I recently reformulated the way I calculate experience in my D&D 3.5 campaign. [Actually, what happened was that my computer’s power supply failed and I had nothing better to do with my time for a few hours. But anyway…] It took about a page and a half of 4 x 5½-inch notepaper, and consisted of 25 expressions and observations. When I showed it to others, they were mystified; it may as well have been written in Ancient Greek for all the meaning they took from it. So I set about re-creating the logic that had been distilled into those 21 statements.

The results aren’t for everyone, I’m the first to admit. They make sense to me, others may not find them so useful. But when the work was complete, I thought others might be interested; so I’m presenting them here as a Blog Post. Unfortunately, D&D 4th ed is completely different from 3.x Ed in this respect. (At least this observes the truism that nothing is completely understood until after it becomes outdated!) But for those who still use D&D 3.0 and 3.5, an alternative and mathematically-precise system for calculating XP awards might just hold value, so here it is.

This analysis was carried out to place XP awards in my D&D campaigns on a mathematically-defined basis and to achieve specific goals for the Xp awards system:

  • The system should be mathematically precise for any combination of party member character levels and encounter constituant CRs
  • The system should award bonus XP to party members of lower levels on the basis that they would have learnt more from the battle
  • The system should award reduced XP to NPCs relative to PCs
  • The system should award reduced XP to other participants [animals, intelligent swords, etc] relative to NPCs
  • System should award XP for non-combat encounters on a consistant basis with respect to combat encounters.

Party CR

By definition in the DMG it requires aprox 13 encounters of equivalent level to that of the party for each member to gain a level. What does “of equivalent level” actually mean? Assuming that it means an equal number of opponants, each of the same level as their counterpart within the party, we have a working definition, but not yet a functional one. The DMG also gives guidelines for determining a single number to reflect the capability level of any given opponant mix, in the form of a table. When that table is dissassembled, it becomes clear that the equiavelence of an encounter can be summed up as:

1. (2 x N) @ A = N @ (A+2) where N is the number of creatures of a given CR, and A=the CR of those creatures.

Thus an encounter with two creatures of CR 5 is the same thing as one encounter of CR 7. Mathematically, this is an exponential relationship in factors of root 2, so the following can also be stated:

2. N @ (A+1) = [sqr(2) x N] @ A.

These two calculations permit any combination of encounter CRs to be reduced to a single numeric variable by reducing the constituant CRs to a common base, totalling them, and then reconverting the total to an exact EL.

This permits a functional definition of “equivalent level”:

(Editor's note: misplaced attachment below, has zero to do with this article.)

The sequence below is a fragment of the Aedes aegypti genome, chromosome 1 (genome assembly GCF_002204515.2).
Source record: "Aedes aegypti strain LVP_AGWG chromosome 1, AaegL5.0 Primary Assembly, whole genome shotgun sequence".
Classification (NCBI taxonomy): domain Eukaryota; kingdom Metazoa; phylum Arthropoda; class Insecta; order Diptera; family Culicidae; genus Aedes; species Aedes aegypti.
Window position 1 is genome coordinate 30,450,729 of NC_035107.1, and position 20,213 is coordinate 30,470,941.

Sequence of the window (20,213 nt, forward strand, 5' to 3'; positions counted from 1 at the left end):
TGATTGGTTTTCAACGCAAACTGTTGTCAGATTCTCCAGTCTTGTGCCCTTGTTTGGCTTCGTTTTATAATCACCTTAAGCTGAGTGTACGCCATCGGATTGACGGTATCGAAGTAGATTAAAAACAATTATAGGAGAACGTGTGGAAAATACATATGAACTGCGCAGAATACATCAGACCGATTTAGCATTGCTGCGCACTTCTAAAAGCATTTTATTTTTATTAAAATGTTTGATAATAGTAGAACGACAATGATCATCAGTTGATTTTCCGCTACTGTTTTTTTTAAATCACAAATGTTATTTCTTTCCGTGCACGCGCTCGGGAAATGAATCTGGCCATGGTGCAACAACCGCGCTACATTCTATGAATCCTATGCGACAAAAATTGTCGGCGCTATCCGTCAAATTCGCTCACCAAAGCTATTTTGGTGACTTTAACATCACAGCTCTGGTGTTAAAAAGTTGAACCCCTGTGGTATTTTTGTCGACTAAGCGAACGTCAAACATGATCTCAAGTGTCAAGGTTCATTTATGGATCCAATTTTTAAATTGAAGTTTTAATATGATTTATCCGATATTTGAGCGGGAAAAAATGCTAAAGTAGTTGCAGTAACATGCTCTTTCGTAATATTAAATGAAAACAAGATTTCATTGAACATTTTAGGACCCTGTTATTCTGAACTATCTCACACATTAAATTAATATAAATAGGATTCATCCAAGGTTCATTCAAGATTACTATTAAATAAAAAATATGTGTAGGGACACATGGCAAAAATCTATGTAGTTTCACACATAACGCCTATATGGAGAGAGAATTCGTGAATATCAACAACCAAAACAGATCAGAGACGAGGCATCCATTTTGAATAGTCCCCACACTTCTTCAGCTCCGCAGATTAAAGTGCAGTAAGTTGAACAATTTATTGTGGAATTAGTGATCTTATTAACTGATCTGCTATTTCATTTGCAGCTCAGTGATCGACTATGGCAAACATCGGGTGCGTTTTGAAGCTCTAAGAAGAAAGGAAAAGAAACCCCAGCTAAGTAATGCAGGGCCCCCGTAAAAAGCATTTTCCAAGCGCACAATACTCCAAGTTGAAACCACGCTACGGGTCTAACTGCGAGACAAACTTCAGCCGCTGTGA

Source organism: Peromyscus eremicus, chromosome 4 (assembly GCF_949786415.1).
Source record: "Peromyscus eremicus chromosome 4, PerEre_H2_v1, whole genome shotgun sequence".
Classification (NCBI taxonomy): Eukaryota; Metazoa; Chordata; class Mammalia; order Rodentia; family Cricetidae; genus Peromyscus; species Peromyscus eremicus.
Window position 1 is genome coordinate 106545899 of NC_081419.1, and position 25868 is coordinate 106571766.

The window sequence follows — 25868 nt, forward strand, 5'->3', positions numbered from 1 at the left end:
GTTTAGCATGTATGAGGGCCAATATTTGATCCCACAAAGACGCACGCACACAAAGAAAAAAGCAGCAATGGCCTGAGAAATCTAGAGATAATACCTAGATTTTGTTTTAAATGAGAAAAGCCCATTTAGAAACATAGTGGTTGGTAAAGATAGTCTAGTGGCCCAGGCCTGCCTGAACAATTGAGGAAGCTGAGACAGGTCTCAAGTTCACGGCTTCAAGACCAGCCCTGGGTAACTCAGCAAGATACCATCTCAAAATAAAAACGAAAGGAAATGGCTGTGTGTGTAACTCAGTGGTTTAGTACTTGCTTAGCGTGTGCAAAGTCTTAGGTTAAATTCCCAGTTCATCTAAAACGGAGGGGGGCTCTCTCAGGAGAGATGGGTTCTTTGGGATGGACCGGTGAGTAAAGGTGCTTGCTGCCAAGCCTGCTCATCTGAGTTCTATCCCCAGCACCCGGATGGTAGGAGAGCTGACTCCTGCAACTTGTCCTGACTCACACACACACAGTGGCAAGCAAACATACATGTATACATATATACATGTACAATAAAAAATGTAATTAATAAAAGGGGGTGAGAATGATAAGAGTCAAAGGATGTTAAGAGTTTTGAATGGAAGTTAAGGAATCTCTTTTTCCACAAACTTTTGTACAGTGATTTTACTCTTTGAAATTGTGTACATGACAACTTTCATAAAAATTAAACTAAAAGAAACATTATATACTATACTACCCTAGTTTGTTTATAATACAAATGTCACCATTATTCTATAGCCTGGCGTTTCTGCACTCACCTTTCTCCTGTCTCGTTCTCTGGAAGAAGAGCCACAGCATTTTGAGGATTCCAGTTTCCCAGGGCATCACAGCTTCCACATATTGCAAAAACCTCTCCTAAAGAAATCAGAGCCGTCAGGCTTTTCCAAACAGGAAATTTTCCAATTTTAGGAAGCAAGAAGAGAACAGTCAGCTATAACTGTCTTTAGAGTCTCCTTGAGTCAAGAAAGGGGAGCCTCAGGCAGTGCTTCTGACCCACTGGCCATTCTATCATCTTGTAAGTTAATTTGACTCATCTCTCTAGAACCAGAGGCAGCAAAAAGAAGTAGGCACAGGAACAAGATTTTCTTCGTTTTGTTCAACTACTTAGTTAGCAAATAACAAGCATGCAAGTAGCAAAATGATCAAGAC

3. An encounter is of “equivalent level” if the total EL is equal to the total of the Party CRs expressed as an EL.

Base XP Award

Because this system awards bonus XP for skill rolls, ideas, roleplaying, etc in non-combat situations, whereas the base system does not, it seemed appropriate that the base award be reduced. As an initial value, a ratio of 16 encounters of equivalent CR to 1 level advancement has been chosen. This fraction can be altered as desired.

This means, in turn, that the experience earned for a single encounter of equivalent CR is equal to 1/16th of the XP difference between the current Character level and that of Character Level +1. Analysis of the table in Chapter three of the PHB shows that this, in turn, is equal to 1000/16 x (CR+1), or aprox 62.5 x (CR+1). This value is termed E1:

4. E1 = 62½ x (EL+1), where the EL is equal to the Party CR.

However it will actually be the case, more often than not, that the party will be confronted by encounters of an EL that does not precisely match the Party CR. It might be higher, or it might be lower. Using the principles stated in the DMG, and the analysis above, it can be determined that the actual XP award for a given EL, relative to the Party CR, is

5. E2 = E1 x 1.4^D1,
where D1 = EL – Party CR.

Negative ELs and CRs Less Than 1

6. A CR of ½ is assumed to be equivalent to a CR of -1 for the purposes of XP calculation.
7. A CR of ¼ is assumed to be equivalent to a CR of -2 for the purposes of XP calculation.
8. A CR of 1/10 is assumed to be equivalent to a CR of -3 for the purposes of XP calculation.

Party Size Adjustment

At first glance, it should make no difference how many characters make up the party. They have the same number of hit points, just spread amongst more characters. They have a smaller chance to perform a successful attack, but they have more attempts to do so because the party as a whole will get more actions in a turn than if they were fewer in number but of higher levels. They have less effect when successful, but this is balanced by…. nothing? Their opponants, being of higher level in comparison, get fewer attacks but they have a greater chance of success; and when they do succeed, they will do more damage….?